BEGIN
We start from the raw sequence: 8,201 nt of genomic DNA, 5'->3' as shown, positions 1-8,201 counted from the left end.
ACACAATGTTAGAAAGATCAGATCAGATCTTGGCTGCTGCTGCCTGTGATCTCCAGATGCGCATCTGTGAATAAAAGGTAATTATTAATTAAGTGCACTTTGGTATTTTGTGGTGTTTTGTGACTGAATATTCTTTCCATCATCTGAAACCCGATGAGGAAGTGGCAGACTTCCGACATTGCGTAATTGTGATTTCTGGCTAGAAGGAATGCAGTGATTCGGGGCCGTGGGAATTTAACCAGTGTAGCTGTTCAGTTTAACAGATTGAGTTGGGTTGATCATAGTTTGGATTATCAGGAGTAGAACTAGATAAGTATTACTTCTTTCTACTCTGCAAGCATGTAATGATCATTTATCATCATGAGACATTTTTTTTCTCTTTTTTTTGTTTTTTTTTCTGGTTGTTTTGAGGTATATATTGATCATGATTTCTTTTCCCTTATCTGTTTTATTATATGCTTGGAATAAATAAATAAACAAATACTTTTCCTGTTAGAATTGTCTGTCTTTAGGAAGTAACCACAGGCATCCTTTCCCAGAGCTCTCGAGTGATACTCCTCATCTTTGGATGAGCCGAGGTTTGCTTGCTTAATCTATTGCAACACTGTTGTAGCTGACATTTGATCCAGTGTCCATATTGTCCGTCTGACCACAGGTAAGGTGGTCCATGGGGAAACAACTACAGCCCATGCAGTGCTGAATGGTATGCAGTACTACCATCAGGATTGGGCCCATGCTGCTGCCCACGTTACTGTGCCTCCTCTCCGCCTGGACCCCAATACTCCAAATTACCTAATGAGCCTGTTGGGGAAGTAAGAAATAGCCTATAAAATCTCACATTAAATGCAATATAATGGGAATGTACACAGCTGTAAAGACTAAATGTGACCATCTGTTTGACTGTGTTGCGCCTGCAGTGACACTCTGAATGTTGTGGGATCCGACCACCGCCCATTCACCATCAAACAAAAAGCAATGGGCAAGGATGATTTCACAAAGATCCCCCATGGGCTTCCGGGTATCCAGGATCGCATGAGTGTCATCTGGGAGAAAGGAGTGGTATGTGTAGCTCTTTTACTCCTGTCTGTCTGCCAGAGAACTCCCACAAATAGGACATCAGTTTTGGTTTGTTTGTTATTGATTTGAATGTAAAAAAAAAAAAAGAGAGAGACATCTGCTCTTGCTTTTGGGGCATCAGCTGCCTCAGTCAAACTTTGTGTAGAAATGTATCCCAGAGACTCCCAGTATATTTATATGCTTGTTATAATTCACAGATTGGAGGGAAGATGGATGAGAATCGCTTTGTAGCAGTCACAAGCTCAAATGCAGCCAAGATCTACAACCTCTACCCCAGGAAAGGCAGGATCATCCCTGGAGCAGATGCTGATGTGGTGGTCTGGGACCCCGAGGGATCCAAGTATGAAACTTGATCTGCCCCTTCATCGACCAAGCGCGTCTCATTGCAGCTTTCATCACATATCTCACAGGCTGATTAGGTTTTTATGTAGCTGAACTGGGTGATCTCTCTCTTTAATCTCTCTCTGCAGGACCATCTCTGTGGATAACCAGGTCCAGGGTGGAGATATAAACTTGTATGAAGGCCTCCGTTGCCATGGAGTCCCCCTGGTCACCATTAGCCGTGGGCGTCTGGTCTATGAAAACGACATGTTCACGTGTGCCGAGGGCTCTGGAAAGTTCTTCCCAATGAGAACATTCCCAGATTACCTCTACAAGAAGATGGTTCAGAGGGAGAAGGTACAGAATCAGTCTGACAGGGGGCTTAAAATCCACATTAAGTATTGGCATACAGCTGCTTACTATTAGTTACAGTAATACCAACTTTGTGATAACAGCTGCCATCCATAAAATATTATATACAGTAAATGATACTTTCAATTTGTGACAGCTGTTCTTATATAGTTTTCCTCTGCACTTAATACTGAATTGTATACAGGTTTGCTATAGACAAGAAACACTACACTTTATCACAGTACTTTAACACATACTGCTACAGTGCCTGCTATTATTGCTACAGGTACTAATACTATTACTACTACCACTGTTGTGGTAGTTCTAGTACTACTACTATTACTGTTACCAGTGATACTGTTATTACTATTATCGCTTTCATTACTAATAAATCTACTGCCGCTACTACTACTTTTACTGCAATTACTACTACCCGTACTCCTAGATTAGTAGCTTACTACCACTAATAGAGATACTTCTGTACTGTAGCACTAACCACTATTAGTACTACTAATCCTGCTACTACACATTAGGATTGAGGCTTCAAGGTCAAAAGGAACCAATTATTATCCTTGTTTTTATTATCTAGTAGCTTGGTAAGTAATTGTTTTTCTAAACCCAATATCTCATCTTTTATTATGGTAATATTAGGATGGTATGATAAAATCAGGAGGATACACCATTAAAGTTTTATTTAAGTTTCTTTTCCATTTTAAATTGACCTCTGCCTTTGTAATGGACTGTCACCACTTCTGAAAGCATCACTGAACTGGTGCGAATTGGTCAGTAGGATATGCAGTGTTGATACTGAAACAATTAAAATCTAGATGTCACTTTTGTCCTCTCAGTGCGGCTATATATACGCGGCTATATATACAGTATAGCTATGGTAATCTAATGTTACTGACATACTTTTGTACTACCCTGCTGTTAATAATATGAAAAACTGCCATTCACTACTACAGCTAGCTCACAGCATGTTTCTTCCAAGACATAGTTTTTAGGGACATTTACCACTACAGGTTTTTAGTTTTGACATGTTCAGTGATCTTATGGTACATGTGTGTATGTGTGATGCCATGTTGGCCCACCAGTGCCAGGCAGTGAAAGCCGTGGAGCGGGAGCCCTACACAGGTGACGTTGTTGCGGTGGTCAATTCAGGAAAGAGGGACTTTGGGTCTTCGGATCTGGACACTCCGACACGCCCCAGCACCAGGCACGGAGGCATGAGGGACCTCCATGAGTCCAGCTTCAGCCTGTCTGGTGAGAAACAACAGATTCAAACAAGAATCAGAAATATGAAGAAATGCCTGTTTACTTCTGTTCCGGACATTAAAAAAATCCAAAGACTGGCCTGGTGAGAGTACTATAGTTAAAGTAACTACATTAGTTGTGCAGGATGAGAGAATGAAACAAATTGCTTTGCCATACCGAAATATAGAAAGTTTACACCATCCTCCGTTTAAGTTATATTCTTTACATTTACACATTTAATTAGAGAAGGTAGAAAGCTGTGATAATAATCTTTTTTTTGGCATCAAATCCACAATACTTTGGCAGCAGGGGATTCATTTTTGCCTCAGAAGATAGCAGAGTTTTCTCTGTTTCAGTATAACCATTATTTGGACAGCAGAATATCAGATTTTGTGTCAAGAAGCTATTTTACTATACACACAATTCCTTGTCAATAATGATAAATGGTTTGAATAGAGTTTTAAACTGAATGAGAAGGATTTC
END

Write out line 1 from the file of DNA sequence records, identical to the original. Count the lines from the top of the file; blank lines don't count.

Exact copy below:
We start from the raw sequence: 8,201 nt of genomic DNA, 5'->3' as shown, positions 1-8,201 counted from the left end.